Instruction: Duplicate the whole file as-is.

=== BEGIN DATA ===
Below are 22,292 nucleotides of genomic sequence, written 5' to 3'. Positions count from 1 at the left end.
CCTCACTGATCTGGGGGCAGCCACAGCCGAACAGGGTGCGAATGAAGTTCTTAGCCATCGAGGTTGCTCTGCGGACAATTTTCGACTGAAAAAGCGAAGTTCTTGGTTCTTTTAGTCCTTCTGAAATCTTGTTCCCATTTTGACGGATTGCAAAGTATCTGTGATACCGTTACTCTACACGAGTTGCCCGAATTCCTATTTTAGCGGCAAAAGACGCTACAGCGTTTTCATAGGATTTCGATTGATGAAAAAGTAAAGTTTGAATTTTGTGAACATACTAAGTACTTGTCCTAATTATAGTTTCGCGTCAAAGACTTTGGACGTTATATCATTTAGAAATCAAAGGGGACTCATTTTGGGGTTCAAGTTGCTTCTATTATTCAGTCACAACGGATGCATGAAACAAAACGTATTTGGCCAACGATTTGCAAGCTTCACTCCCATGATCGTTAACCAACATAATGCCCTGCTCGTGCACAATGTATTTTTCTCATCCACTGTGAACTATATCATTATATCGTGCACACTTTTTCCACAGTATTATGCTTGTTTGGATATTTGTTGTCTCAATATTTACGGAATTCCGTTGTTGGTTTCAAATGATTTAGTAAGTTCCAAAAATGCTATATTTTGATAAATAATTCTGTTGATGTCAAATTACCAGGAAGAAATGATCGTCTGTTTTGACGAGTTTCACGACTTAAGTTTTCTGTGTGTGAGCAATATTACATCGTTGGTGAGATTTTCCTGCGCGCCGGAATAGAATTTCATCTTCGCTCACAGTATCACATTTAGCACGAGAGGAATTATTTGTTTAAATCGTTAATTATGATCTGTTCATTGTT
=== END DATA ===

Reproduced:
Below are 22,292 nucleotides of genomic sequence, written 5' to 3'. Positions count from 1 at the left end.
CCTCACTGATCTGGGGGCAGCCACAGCCGAACAGGGTGCGAATGAAGTTCTTAGCCATCGAGGTTGCTCTGCGGACAATTTTCGACTGAAAAAGCGAAGTTCTTGGTTCTTTTAGTCCTTCTGAAATCTTGTTCCCATTTTGACGGATTGCAAAGTATCTGTGATACCGTTACTCTACACGAGTTGCCCGAATTCCTATTTTAGCGGCAAAAGACGCTACAGCGTTTTCATAGGATTTCGATTGATGAAAAAGTAAAGTTTGAATTTTGTGAACATACTAAGTACTTGTCCTAATTATAGTTTCGCGTCAAAGACTTTGGACGTTATATCATTTAGAAATCAAAGGGGACTCATTTTGGGGTTCAAGTTGCTTCTATTATTCAGTCACAACGGATGCATGAAACAAAACGTATTTGGCCAACGATTTGCAAGCTTCACTCCCATGATCGTTAACCAACATAATGCCCTGCTCGTGCACAATGTATTTTTCTCATCCACTGTGAACTATATCATTATATCGTGCACACTTTTTCCACAGTATTATGCTTGTTTGGATATTTGTTGTCTCAATATTTACGGAATTCCGTTGTTGGTTTCAAATGATTTAGTAAGTTCCAAAAATGCTATATTTTGATAAATAATTCTGTTGATGTCAAATTACCAGGAAGAAATGATCGTCTGTTTTGACGAGTTTCACGACTTAAGTTTTCTGTGTGTGAGCAATATTACATCGTTGGTGAGATTTTCCTGCGCGCCGGAATAGAATTTCATCTTCGCTCACAGTATCACATTTAGCACGAGAGGAATTATTTGTTTAAATCGTTAATTATGATCTGTTCATTGTT